Guys, there are quite a few people who do cross platform development (in C mostly, not even C++) and Visual Studio is years behind GCC in supporting C99 and even behind Sun compiler.

    So why does it take so long to add a freaking stdint.h to include  directory and %zd modifier to printf? Is this too hard;)?

  42. Arjun Bijanki [MSFT] says:

    @z

    > Why not to add C99 support fr all people who do cross platform development.

    The simple reason is that we haven’t seen that much demand as compared to the massive requests we receive for TR1, C++0x, etc.  I don’t foresee us implementing C99 in its entirety, but we will take a close look at requests for specific C99 features (especially ones that integrate well with C++.)

    Apart from <stdint.h> and %zd, are there other C99 features you’d really like to have?

  43. v says:

    @Arjun

    What I would really like to have…

    stdint.h (mentioned already), inttypes.h, __func__ preprocessor constant, C99 style structure/ union initialization a la

    union {

         char birthday[9];

         int age;

         float weight;

         } people = { .age = 14 };

    conformant modifiers for printf – ( %zd and %zx) and strftime

    (%T and friends).

    Ability to declare variable  in the middle of the block would be really nice.

    That’s it..

  44. vcblog says:

    Hello

    Re: Sunday, November 23, 2008 9:58 PM by Simon Buchan

    > I’m surprised you’re planning to have C++ lambdas already, IIRC G++ doesn’t even have that working in their dev branch yet.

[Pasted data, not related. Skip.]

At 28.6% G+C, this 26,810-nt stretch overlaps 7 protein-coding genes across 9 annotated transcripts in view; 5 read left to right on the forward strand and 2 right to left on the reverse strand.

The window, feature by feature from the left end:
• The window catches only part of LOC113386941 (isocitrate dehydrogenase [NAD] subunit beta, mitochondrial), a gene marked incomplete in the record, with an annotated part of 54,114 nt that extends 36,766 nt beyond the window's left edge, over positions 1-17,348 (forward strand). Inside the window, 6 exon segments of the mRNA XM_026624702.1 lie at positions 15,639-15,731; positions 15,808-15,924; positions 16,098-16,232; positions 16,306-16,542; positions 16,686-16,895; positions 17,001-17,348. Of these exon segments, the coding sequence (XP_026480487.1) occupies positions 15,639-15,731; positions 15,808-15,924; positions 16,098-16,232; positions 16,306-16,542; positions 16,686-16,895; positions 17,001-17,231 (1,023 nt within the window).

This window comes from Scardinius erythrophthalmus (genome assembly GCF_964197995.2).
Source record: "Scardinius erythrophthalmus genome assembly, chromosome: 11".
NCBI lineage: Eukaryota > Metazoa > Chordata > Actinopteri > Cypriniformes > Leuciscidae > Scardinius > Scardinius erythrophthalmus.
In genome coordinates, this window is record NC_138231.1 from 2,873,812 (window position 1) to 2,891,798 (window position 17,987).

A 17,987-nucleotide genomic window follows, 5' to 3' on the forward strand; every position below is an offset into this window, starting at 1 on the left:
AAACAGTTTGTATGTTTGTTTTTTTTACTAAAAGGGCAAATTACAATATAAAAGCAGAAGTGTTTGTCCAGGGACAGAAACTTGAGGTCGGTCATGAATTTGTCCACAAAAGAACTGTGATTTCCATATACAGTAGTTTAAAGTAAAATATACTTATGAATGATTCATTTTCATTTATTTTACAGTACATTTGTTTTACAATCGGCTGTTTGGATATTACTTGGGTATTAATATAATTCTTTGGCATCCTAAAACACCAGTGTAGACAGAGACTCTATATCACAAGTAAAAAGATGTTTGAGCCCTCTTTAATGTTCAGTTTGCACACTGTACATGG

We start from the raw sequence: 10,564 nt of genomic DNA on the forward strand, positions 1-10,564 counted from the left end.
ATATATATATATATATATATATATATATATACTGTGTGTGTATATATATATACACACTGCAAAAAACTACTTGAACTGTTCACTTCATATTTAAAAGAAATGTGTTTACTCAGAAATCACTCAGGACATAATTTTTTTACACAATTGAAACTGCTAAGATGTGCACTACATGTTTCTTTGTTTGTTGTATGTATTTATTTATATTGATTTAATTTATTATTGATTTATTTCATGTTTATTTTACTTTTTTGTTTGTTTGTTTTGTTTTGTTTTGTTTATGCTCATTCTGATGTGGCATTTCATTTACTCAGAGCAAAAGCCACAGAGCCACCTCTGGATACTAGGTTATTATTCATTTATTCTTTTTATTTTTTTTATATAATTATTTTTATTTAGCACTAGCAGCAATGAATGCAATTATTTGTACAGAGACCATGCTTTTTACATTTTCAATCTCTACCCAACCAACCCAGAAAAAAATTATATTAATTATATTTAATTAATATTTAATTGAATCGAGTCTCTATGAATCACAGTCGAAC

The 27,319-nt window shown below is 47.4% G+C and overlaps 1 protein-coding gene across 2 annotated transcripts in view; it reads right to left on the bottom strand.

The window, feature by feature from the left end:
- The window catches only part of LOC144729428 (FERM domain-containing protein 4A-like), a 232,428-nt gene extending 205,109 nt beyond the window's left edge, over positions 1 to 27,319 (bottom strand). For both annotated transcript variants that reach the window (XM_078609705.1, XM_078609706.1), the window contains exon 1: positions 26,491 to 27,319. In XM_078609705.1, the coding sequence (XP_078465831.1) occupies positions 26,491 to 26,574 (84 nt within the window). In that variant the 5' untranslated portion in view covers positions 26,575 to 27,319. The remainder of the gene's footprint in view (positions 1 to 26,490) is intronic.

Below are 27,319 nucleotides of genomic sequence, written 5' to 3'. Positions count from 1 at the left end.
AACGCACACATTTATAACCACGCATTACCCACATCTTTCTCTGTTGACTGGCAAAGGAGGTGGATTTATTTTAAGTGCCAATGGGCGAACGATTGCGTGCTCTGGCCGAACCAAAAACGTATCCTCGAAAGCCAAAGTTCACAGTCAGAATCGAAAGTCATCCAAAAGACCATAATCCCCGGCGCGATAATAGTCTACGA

The lambda work just went so well with the parallelism work, can you image all those demos/samples that the PCP team did at the PDC without them? See Rick’s talk for example: https://sessions.microsoftpdc.com/public/timeline.aspx

    Thanks

    Damien

  45. R.J says:

    > I’m surprised you’re planning to have C++ lambdas already, IIRC G++ doesn’t even have that working in their dev branch yet.

    Intel currently implemented lambdas in their C++ compiler v11.

    It is obvious that they are investing a lot in C++ and soon they will implement other adopted C++0x features.

    I advise you to stick to Intel for C++. Their C++ compiler is really good and fast in both compiling and compiled code. They also have some really good tools and libraries like Threading, Parallel, XML, Math Kernel and IPP(Integrated Performance Primitives) that contains a full set of stuffs about signal, image and video processing and a lot more. And also it integrate fully in to the visual studio.

    5 days ago I installed a trial version of Intel C++ compiler suite that contains the C++ compiler, IPP, Math Kernel and TBB. I tried to recompile some of my MFC, ATL, QT and pure C++ project with it and it worked perfectly.

    Give it a try.

  46. R.J says:

    Dear Mark Gordon and jemiller.

    This topic is related to C++ and Visual C++ not VFP or .Net

  47. Publicación del inglés original : Viernes, 21 de noviembre 8:36 AM PST por Somasegar Como parte de la

  48. Parece que Microsoft no se olvida de los programadores de C++ y VS 2010 también ofrecerá mejoras en este